Employers who ignore Christmas because they are worried about offending Muslim and Jews are infringing the “religious freedom” of Christians, the government’s equalities chief has said.
David Isaac, chairman of the Equality and Human Rights Commission (EHRC), said business should bring back explicit references to the Christian holiday, and be proud to have festive parties and say the Lord’s Prayer.
“Freedom of religion is a fundamental human right and it shouldn’t be suppressed through fear of offending”, he told The Sunday Times.
“Lots of employers have now become really worried about doing anything discriminatory regarding their Muslim or Jewish staff.”
Continuing, he said employers were sometimes driven to “extreme and disproportionate behaviour” which “could… produce some sort of resentment about special treatment”.
Mr. Isaac also slammed those who speak euphemistically about the “winter holidays” in an attempt to appear culturally sensitive.
“It is okay to hold a party and to send Christmas cards. Most Muslims and Jews that I know adhere to their own religious beliefs of course, but to some extent acknowledge that Christmas happens and to some extent, with a small ‘c’, celebrate it. This is people’s lived experience and we need to reflect it.”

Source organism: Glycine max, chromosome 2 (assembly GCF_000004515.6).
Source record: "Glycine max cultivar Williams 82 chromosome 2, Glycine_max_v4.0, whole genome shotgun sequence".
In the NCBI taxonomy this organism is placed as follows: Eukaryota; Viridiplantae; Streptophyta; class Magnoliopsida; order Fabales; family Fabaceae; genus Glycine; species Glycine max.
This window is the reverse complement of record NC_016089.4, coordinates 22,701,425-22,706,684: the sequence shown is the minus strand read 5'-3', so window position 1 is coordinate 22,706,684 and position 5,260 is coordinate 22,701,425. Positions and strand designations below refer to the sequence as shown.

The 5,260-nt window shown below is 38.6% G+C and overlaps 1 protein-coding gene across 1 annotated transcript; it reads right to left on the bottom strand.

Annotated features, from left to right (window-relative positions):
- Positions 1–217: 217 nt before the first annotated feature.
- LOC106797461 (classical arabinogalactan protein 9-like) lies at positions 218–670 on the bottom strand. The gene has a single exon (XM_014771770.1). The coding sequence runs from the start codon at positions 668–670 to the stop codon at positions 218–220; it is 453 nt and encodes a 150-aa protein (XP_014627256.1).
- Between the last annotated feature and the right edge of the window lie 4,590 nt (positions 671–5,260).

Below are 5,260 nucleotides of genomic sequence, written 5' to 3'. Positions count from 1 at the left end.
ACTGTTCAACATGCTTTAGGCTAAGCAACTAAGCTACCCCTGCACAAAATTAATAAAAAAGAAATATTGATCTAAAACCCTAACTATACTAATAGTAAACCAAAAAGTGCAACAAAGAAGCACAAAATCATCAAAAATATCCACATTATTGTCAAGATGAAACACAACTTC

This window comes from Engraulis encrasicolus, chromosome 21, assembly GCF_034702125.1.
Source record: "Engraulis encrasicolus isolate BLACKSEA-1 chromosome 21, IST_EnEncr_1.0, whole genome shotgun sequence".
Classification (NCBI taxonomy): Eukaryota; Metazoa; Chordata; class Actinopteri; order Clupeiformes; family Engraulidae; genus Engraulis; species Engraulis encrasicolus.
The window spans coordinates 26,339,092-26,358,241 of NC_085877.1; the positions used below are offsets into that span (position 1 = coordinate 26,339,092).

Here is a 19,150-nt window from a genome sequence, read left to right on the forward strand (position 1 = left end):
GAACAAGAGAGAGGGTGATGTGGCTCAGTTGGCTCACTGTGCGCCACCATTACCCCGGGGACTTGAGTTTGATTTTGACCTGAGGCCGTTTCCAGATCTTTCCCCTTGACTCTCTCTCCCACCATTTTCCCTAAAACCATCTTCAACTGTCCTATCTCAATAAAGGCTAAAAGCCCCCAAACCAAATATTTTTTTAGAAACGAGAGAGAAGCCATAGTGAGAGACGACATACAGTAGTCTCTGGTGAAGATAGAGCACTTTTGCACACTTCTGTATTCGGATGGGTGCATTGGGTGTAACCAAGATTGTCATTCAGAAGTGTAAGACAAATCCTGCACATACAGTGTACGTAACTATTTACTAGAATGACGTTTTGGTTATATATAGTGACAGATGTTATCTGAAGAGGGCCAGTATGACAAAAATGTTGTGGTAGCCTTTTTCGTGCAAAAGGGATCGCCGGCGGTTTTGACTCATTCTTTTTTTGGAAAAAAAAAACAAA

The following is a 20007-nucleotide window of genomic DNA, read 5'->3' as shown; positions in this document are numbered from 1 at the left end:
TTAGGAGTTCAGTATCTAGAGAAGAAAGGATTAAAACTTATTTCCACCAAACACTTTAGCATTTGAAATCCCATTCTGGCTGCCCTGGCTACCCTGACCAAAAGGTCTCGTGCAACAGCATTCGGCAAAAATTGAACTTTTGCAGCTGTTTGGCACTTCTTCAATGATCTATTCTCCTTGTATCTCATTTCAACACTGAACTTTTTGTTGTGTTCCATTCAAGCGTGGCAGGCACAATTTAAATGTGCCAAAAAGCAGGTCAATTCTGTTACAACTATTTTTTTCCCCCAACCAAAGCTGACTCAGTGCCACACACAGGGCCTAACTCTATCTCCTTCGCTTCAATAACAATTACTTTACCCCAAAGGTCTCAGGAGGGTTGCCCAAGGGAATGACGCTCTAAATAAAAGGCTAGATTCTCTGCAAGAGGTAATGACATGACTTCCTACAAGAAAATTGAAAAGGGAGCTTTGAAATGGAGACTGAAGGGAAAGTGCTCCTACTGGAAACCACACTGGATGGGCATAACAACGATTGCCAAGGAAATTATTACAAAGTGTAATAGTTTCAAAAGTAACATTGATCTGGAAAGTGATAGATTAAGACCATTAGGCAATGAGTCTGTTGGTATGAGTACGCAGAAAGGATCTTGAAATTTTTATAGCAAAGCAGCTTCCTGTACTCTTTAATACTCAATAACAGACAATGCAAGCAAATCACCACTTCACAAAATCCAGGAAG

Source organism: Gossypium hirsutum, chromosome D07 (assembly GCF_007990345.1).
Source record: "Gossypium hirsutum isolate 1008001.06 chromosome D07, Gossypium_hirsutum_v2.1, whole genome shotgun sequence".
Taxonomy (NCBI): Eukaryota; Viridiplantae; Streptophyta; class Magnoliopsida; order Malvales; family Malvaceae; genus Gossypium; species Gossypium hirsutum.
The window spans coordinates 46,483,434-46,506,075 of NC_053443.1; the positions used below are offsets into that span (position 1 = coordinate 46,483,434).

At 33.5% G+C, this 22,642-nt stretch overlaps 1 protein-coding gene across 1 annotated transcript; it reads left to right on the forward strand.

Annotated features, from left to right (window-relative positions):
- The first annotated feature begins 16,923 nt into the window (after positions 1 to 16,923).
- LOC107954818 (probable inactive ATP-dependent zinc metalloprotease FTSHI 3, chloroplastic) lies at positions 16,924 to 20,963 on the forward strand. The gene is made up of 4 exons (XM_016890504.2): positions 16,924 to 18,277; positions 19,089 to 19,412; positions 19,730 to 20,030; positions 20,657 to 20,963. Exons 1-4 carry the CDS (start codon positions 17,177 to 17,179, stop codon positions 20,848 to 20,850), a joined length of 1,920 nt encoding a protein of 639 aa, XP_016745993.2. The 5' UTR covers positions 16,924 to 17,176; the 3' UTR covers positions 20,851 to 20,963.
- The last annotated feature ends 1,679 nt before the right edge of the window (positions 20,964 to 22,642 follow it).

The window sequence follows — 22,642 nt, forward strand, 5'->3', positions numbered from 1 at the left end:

Specifically, Mr. Isaac attacked the cinema chains that banned a Church of England advertisement featuring the Lord’s Prayer, insisting corporations should not “suppress” freedom of religion.
He said there were many employers who misunderstood the law and clarified that they did not need to bend over backwards to accommodate minority need such as halal food for Muslims.
Employers could decide, “to provide facilities for special religious diets” and is not “unlawful” not to provide “two microwaves for different kinds of food” such as pork, he said.
The EHRC view was: “You have to have a balanced debate about what is proportionate. You don’t need to have two microwaves”.
He also explained there is no requirement to give employees time off to pray during work hours or to allow them holiday if they demand to go on a pilgrimage.